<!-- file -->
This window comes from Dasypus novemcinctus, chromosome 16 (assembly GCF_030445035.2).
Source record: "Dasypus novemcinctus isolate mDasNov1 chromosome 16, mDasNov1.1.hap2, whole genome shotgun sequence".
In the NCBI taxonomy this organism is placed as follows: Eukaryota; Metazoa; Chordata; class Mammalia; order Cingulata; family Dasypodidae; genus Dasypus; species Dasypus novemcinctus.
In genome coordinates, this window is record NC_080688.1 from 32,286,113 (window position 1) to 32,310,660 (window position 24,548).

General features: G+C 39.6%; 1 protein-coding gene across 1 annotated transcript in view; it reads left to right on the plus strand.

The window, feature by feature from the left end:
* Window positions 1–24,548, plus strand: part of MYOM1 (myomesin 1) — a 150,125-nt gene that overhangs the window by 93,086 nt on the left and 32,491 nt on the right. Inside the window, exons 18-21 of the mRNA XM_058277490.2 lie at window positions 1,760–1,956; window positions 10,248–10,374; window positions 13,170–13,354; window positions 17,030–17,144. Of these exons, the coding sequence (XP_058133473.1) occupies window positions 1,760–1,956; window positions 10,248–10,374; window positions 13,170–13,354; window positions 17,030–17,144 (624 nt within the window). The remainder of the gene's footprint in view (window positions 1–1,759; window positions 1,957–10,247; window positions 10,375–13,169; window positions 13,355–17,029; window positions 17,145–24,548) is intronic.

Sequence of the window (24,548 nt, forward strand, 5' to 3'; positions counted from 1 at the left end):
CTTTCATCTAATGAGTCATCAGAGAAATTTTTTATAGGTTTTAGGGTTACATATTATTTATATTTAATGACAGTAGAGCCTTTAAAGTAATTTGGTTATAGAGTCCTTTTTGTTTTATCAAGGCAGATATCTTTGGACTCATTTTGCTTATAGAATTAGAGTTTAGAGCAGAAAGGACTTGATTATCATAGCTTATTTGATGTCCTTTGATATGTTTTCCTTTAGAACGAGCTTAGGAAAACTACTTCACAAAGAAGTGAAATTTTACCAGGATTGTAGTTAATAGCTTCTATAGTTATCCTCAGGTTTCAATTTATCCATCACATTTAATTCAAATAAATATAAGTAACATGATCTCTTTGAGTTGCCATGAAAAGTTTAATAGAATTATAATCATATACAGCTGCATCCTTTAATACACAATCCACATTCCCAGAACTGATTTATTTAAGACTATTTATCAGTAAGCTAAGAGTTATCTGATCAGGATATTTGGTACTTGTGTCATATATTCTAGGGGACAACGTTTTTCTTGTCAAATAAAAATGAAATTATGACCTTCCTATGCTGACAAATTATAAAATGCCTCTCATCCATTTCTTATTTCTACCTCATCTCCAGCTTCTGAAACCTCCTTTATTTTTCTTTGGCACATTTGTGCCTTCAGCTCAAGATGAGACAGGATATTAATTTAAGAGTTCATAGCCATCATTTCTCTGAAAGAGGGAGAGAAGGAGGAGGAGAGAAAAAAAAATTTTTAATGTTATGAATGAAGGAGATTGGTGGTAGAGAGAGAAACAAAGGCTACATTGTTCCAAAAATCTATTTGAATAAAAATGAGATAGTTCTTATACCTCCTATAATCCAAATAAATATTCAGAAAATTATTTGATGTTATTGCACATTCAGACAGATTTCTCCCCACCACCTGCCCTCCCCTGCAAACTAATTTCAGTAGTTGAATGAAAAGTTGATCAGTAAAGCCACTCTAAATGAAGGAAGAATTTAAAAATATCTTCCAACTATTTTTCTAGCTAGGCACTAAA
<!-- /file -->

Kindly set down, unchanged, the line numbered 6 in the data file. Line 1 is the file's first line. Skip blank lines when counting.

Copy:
The window, feature by feature from the left end: